In Superman #43, a character acts out of horror.  In Superman #43, a character acts out of love.  In Superman #43, someone saves their dearest friend.  In Superman #43, someone betrays their closest colleague.  Is it surprising that all of this is the same action, or that all of this is the instant when Lois Lane reveals Clark Kent’s identity to the world?

The issue picks up where the last left off, with Superman and friends having escaped the clutches of the information-manipulating HORDR Corporation.  As Clark recovers from his ordeal at HORDR Headquarters, author Gene Luen Yang segues into unexpected thematic territory, an examination of guilt and its effects on the guilty.  The first vehicle he chooses for this is Jimmy Olsen. HORDR, you will recall, and more specifically HORDR_ROOT, the mysterious cultish head of the organization, knows the secret of Clark’s identity.  Jimmy, who Clark had confided in sometime before, fears that he is to blame for this, that somehow a careless remark or action has betrayed his friend.  He is so horrified at the thought that he in fact becomes physically ill, a graphic illustration of Jimmy’s moral worth.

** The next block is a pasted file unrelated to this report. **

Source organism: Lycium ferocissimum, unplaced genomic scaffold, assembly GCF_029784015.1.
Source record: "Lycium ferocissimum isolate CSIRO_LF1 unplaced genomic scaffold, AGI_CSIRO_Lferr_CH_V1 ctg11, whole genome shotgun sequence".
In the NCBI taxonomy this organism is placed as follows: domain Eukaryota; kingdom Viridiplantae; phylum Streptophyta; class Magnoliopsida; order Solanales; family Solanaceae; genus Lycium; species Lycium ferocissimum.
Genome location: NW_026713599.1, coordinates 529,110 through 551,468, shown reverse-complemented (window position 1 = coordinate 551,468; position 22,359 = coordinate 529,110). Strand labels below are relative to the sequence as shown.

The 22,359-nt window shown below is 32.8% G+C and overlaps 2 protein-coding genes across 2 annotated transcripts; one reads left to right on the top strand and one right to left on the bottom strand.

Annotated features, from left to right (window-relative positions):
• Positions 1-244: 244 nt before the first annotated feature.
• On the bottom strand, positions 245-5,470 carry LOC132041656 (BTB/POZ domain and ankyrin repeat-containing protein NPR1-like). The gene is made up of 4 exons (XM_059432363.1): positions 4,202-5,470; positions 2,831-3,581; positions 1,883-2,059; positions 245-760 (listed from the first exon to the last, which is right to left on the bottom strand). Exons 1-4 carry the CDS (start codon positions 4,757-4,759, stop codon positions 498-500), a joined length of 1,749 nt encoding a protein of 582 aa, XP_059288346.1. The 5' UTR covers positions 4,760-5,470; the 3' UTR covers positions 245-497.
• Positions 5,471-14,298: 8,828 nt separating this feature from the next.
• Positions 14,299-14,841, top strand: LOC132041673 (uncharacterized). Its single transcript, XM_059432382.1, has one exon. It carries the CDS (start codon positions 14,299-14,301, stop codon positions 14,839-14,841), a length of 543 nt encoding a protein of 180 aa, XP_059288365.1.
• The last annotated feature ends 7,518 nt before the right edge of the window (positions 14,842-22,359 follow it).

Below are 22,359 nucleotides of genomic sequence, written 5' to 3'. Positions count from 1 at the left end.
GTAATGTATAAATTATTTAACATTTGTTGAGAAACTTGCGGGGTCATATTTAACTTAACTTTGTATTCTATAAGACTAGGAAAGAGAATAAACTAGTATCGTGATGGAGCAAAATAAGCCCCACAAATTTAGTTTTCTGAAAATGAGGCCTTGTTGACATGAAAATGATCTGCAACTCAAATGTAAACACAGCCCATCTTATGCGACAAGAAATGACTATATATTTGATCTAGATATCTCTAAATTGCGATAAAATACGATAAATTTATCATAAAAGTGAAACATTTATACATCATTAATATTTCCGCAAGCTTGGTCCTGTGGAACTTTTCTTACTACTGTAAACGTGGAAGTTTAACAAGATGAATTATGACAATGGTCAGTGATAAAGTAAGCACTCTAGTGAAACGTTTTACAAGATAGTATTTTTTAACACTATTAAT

Lois, meanwhile, is tormented by thoughts of her own, specifically images of the time Superman was captured by her father, General Sam Lane, and tortured by being subjected to an electric chair.  It turns out this is one of the images HORDR had in its storage banks, and the raw encounter with Clark’s suffering has shaken Lois badly.

The vulnerability created by that guilt,  if only guilt by association, comes into play when HORDR_ROOT contacts Clark, demanding a meeting or Clark’s identity will be revealed using data from the corporation’s secret data vaults.  Lois insists on accompanying Clark, sneaking into the facility in his wake.  She watches in horror as HORDR blackmails Clark with the effect his identity being revealed would have on his loved ones, including her.  Clark allows himself to be strapped into a chair and proceeds to demonstrate his solar flare ability so that HORDR’s energy-absorbing constructs, the quarmers, can bleed the power.

As Lois watches, images of Clark being tortured by her father combine with the sight of him submitting to brutalization for her sake, and she is compelled to act.  Lifting her phone, with a few strokes she dumps the data concerning Clark’s identity into the public domain.  Thus she defeats HORDR_ROOT in the classic way one defeats blackmailers, and shouts to Clark what she has done and that he can free himself.  As they escape from HORDR Headquarters, the knowledge ripples around the world.




Gene Luen Yang has given a satisfactory explanation of Lois' action in a way that not only anwers questions, but even shifts sympathy solidly toward her. If he can continue this twist with a worthy and believable follow-up, then the core of the TRUTH storyline, once looking weak, will prove solid if somewhat poorly paced. Although that by itself will not assure the success of this major initiative, it will satisfy an absolutely necessary condition for such a triumph.